Memorial Foundation for Jewish Culture
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Memorial Foundation Board Briefings - Recent News March 2001

March 28, 2001

ISRAEL PRIZE WINNER IN 2001 - Prof Aviezer Ravitzky

Prof Aviezer Ravitzky, who will receive this year's Israel Prize — the most prestigious international award in the field of Jewish culture, has been supported by the Memorial Foundation during his entire academic career, beginning with his doctoral studies. Prof. Ravitzky, who will receive the Israel Prize for his contributions to Jewish philosophy and thought, was granted three doctoral scholarships in the 1970's and three fellowships in the 80's. We also supported a number of his books and publications through grants to Hebrew University. The award will be made on April 26, Israel Independence Day, in Jerusalem.

Dr. Ravitzky, born in Jerusalem in 1945, completed his dissertation, with distinction, on Early Commentaries on the Philosophy of Maimonides at the Hebrew University in 1979. He did post-doctoral research at Harvard in 1970-80. He began teaching at Hebrew University in 1980 and was chosen as the head of the Institute for Jewish Studies in 1989, and chairman of the department of Jewish Philosophy in 1994. In the 1970's and 80's he was one of the founders of the religious peace movements, Oz Veshalom and Netivot Shalom.

His areas of specialization are Jewish Philosophy in the Middle Ages and Jewish Thought in the 20th Century, about which he has published seven books, edited four others, and written more than 100 articles.

We are very proud of his achievements and his close association with the Foundation.

During the last year alone, Prof. Ravitzky has addressed the symposium at our Biennial Meeting in Istanbul on the Jewish and Theological Responses to the Shoah, participated in the invitational conference on the same subject that the Foundation organized in Ashkelon, Israel, and lectured at our academic convocation, The Jewish People in the 20th Century, on Perspectives on Judaism. He also will serve as a member of the faculty at the 10th Nahum Goldmann Fellowship in Glamsta, Sweden, this summer.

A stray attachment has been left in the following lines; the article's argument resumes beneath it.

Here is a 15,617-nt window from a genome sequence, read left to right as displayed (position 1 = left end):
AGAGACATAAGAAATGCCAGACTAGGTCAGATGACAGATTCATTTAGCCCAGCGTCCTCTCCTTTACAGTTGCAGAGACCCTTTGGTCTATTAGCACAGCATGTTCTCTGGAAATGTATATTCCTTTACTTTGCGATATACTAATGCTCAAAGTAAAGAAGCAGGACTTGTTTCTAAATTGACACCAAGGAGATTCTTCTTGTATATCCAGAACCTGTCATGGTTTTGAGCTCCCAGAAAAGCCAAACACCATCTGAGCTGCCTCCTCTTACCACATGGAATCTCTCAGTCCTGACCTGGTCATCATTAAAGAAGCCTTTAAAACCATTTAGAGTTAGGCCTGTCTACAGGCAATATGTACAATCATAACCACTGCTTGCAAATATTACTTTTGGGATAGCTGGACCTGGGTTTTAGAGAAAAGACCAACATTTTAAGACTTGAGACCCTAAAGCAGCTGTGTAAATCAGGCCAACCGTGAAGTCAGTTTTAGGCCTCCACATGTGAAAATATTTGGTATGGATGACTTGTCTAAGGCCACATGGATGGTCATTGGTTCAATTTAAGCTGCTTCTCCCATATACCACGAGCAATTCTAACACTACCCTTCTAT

Prof. Ravitzky will be the 30th recipient of Foundation support who subsequently received the Israel Prize.

Some of the earlier winners of the Israel Prize who received Foundation support are Profs. Menachem Elon, Gershon Shaked, Haim Beinart, Chaim Dimitrovsky, Eliezer Schweid, Moshe Bar-Asher, Joseph Dan, Yehuda Bauer, Shelomo Morag, Moshe Goshen-Gottstein, Chuna Shmeruk, Menachem Stern and Joshua Prawer; authors Aharon Apelfeld and Shin Shalom; and Rabbis Adin Steinsaltz, Yoseph Kapach and Menachem Mendel Kasher.



Since its formation, the Memorial Foundation for Jewish Culture has been dedicated to revitalizing Jewish life in communities, large and small, that had been decimated by the ravages of the Holocaust and decades of Communist repression.

Today, this challenge is again being met in the tinderbox of the Balkans — Croatia — where, despite raging ethnic hatreds, Jewish life is flourishing, thanks to the efforts of two devoted communal leaders, Dunja Sprajc and Rabbi Kotel Dadon, both of whom have been aided in their studies by the Foundation.

Kotel Dadon, a multi-talented 33-year-old native of Israel, has compiled a remarkable record of firsts while rebuilding Jewish life in Zagreb as the first rabbi to serve the Jewish community in Croatia since World War II.

Raised in Netivot, a small town in the Northern Negev, he attended Yeshivat Ha-Kotel, a hesder yeshiva in the Old City of Jerusalem, while serving a tank commander in the Israel Defense Forces, with the rank of lieutenant. In 1995, Kotel earned a Bachelor of Laws degree at Bar-Ilan University, and was ordained at the Shehebar Institute for Jewish Studies.